All things come from You and of Your Own do we Give You – Reflection for Trinity 20 in the season of harvest 17 October 2021

Then Jesus told them a parable: ‘The land of a rich man produced abundantly. And he thought to himself, “What should I do, for I have no place to store my crops?” Then he said, “I will do this: I will pull down my barns and build larger ones, and there I will store all my grain and my goods. And I will say to my soul, Soul, you have ample goods laid up for many years; relax, eat, drink, be merry.” But God said to him, “You fool! This very night your life is being demanded of you. And the things you have prepared, whose will they be?” So it is with those who store up treasures for themselves but are not rich towards God.’

Luke 12.16-30

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Over the last 18 months or so, many people have taken the opportunity to have a good clear out at home. Once they reopened, charity shops were inundated with donations. Meanwhile, we still have to book a slot at the tip in order to recycle or dispose of unwanted items. Let’s face it, many of us have far too many things and with extra time spent at home, we’ve had a chance to sort out our worldy goods and decide what it is we want to keep.

Today’s gospel reading reminds us that we should not simply go through life acquiring more stuff. It seems that money is no object for the rich man. He has been blessed by God; we are told that his land produced abundantly. But the rich man makes no attempt to share his good fortune. Not only does he keep it all to himself, he builds bigger barns to protect all that he has. We can imagine that the enormous barn doors are firmly shut and padlocked. No one can get in.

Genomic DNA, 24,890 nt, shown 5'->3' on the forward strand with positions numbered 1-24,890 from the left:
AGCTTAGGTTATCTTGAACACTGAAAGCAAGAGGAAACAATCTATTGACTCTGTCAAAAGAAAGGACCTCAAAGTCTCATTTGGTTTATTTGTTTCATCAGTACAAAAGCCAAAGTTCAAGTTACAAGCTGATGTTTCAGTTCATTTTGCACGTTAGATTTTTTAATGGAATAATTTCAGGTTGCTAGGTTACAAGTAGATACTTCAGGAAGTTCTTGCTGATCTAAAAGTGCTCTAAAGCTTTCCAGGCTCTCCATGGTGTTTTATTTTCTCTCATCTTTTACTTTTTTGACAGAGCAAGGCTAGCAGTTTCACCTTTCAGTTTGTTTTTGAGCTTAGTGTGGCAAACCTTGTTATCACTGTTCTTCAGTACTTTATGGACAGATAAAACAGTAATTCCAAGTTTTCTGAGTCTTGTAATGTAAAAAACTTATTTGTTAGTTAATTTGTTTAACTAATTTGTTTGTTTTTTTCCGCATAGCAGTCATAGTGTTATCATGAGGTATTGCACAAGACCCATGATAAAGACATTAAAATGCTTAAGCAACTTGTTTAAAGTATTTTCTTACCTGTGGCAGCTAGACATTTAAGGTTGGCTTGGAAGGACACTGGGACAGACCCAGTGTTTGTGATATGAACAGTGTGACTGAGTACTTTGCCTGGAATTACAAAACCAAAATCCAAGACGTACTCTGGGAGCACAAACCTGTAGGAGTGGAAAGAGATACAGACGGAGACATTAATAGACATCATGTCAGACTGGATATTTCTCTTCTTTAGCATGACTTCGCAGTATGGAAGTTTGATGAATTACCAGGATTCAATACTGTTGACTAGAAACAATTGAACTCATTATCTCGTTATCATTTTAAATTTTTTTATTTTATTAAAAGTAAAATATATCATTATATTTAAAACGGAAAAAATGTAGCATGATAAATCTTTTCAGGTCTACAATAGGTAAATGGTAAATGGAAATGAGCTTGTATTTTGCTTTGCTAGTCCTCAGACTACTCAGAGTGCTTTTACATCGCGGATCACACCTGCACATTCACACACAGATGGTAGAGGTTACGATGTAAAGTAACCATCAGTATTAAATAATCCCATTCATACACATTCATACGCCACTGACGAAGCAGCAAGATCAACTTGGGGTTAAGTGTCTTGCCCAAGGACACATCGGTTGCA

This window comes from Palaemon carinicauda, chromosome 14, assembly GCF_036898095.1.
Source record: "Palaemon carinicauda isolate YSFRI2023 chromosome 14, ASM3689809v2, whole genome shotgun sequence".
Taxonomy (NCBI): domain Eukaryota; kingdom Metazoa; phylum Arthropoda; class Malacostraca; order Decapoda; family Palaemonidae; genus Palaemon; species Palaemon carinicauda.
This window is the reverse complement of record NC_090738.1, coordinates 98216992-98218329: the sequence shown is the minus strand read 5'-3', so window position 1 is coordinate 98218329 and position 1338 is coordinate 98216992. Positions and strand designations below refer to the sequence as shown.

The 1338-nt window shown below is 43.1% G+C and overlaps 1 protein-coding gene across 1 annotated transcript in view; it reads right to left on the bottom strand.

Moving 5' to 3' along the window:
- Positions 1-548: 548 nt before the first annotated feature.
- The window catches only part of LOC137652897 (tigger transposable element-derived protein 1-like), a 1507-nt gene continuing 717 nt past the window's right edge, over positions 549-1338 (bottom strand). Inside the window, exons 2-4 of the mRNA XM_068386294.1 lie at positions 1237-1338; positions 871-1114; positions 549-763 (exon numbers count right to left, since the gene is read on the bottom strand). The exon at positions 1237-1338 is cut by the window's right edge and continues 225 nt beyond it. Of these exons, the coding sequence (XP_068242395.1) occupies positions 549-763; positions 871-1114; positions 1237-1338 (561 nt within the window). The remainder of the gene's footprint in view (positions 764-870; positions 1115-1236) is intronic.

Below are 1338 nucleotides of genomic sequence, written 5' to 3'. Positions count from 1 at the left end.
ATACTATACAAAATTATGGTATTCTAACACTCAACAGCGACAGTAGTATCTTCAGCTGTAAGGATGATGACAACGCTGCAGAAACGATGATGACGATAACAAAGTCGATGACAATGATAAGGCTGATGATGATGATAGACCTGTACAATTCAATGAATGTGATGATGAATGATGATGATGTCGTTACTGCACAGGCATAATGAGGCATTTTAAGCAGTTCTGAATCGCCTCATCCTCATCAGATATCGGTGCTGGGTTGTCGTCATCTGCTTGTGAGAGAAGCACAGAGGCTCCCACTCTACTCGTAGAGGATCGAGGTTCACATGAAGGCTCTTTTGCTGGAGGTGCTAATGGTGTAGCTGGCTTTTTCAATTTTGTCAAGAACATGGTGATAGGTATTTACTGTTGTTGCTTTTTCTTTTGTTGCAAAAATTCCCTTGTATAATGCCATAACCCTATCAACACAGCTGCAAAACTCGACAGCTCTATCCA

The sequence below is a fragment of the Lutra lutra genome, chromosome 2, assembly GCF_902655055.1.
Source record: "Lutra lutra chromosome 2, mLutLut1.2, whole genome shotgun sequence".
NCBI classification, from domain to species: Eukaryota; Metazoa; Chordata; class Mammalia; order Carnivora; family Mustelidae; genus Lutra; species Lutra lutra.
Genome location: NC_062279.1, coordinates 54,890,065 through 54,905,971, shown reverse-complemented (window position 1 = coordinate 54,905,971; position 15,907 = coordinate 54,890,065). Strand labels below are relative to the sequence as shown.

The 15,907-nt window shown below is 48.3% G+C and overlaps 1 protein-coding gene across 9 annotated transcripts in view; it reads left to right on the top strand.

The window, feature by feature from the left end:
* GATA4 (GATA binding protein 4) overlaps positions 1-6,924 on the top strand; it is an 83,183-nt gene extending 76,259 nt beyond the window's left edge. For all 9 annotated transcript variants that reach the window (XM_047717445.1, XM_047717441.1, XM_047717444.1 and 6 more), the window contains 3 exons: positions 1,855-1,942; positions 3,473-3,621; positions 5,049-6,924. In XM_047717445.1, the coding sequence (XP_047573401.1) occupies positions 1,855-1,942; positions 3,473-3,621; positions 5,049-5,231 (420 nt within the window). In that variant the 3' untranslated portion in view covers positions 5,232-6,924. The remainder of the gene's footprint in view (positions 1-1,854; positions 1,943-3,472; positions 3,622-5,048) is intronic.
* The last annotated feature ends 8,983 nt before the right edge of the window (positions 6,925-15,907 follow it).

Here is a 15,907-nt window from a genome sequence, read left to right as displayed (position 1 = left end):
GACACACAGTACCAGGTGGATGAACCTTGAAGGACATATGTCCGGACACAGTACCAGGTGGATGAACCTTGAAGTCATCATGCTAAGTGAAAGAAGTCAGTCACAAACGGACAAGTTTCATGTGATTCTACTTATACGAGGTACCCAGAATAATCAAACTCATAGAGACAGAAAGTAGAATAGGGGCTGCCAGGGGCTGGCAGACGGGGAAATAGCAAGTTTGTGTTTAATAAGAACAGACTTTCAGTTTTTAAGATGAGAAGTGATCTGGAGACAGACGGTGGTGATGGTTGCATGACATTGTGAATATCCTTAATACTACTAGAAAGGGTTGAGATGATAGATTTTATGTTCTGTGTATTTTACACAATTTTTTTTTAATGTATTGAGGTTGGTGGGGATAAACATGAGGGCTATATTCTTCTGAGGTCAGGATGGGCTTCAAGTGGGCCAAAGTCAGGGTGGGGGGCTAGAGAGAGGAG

Once again, Jesus is urging us to think about our priorities. Are we the sort of people who share what we have, or do we close our eyes to the needs of others at home and across the world? God richly blesses us and asks us to bless one another, not only at harvest time but each and every day.

It was good to lead Hempsted School harvest service during the week with Rachel. The children had brought in many gifts for the work of the Foodbank. We spoke about the food they had donated. Then one of them rightly pointed out that there were also donations of loo roll and toothpaste and toiletries – items that most of us take for granted.

One of the things we said at the beginning of the pandemic was that once lockdowns ended we would not take our way of life for granted. Yet many people have said to me in recent weeks that this aspiration has been forgotten. As Christian people, are we simply in the business of building bigger barns, shutting and locking the doors? Or do we have a renewed desire to share not only what we have but who we are, our values and our faith in Jesus Christ? We worship a generous God who asks that we be generous in return. How do we allow God’s generosity to shape not only our priorities but the way in which we live our life as individuals and communities together?

Rev Nikki Arthy, Rector

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